He stood between two schools of translation, that of French affectation and English pedantry. It was a moment when the character of our literary tongue was being settled, and it is curious to see in his own words the struggle over it which was going on in Caxton's time. "Some honest and great clerks have been with me and desired me to write the most curious terms that I could find;" on the other hand, "some gentlemen of late blamed me, saying that in my translations I had over many curious terms which could not be understood of common people, and desired me to use old and homely terms in my translations." "Fain would I please every man," comments the good-humoured printer, but his sturdy sense saved him alike from the temptations of the court and the schools. His own taste pointed to English, but "to the common terms that be daily used" rather than to the English of his antiquarian advisers. "I took an old book and read therein, and certainly the English was so rude and broad I could not well understand it," while the Old-English charters which the Abbot of Westminster lent as models from the archives of his house seemed " more like to Dutch than to English." On the other hand, to adopt current phraseology was by no means easy at a time when even the speech of common talk was in a state of rapid flux. " Our language now used varieth far from that which was used and spoken when I was born." Not only so, but the tongue of each shire was still peculiar to itself, and hardly intelligible to men of another county. "Common English that is spoken in one shire varieth from another so much, that in my days happened that certain merchants were in a ship in Thames, for to have sailed over the sea into Zealand, and for lack of wind they tarried at Foreland, and went on land for to refresh them.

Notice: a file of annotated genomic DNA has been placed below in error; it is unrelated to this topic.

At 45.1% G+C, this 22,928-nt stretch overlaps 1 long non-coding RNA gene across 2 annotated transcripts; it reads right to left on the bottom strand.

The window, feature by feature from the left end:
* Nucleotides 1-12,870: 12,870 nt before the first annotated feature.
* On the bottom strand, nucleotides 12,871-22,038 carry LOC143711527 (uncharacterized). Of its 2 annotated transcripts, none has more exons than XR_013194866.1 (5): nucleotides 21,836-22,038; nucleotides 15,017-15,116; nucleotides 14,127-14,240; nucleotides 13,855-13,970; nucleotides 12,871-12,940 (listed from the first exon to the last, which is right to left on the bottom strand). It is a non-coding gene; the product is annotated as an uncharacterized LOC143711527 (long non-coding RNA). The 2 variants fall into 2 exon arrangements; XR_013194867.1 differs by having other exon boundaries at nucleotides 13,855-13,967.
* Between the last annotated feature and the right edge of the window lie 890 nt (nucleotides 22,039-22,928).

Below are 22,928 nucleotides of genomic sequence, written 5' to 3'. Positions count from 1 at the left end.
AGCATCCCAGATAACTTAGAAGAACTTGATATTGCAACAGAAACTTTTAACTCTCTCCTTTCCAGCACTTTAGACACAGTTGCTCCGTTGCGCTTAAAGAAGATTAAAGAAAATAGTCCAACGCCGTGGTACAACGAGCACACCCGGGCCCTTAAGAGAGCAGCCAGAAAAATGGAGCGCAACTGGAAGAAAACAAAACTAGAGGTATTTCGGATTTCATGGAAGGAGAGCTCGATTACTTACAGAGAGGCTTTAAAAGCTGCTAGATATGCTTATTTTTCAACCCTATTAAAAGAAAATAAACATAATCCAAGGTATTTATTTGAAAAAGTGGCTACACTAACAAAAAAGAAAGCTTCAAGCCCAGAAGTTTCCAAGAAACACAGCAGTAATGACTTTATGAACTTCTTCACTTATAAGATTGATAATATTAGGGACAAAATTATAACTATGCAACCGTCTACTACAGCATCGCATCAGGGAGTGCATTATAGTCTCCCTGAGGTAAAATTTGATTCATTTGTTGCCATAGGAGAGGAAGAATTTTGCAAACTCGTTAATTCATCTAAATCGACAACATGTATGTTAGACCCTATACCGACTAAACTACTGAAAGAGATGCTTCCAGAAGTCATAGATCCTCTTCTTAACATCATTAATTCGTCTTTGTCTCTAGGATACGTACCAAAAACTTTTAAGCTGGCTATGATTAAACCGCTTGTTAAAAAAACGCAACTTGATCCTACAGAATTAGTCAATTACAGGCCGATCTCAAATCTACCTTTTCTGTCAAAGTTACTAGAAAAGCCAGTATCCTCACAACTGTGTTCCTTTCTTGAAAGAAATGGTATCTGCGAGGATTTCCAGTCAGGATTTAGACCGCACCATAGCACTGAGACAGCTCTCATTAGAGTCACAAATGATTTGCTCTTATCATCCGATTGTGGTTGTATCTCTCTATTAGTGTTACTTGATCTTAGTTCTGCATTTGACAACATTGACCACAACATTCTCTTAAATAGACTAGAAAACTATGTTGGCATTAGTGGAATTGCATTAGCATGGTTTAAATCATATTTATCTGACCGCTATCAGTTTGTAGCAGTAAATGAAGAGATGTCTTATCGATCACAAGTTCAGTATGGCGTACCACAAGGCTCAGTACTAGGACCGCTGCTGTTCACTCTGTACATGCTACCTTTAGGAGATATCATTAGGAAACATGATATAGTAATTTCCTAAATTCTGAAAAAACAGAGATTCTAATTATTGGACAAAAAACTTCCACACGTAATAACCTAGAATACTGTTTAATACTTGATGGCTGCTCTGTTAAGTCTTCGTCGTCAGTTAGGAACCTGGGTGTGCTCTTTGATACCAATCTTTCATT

And one of them, named Sheffield, a mercer, came into a house and asked for meat, and especially he asked them after eggs. And the good wife answered that she could speak no French. And the merchant was angry, for he also could speak no French, but would have had eggs, but she understood him not. And then at last another said he would have eyren, then the good wife said she understood him well. Lo! what should a man in these days now write," adds the puzzled printer, " eggs or eyren? certainly it is hard to please every man by cause of diversity and change of language." His own motherL* tongue too was that of "Kent in the Weald, where I doubt not is spoken as broad and rude English as in any place in England;" and coupling this with his long absence in Flanders, we can hardly wonder at the confession he makes over his first translation, that "when all these things came to fore me, after that I had made and written a five or six quires, I fell in despair of this work, and purposed never to have continued therein, and the quires laid apart, and in two years after laboured no mor in this work".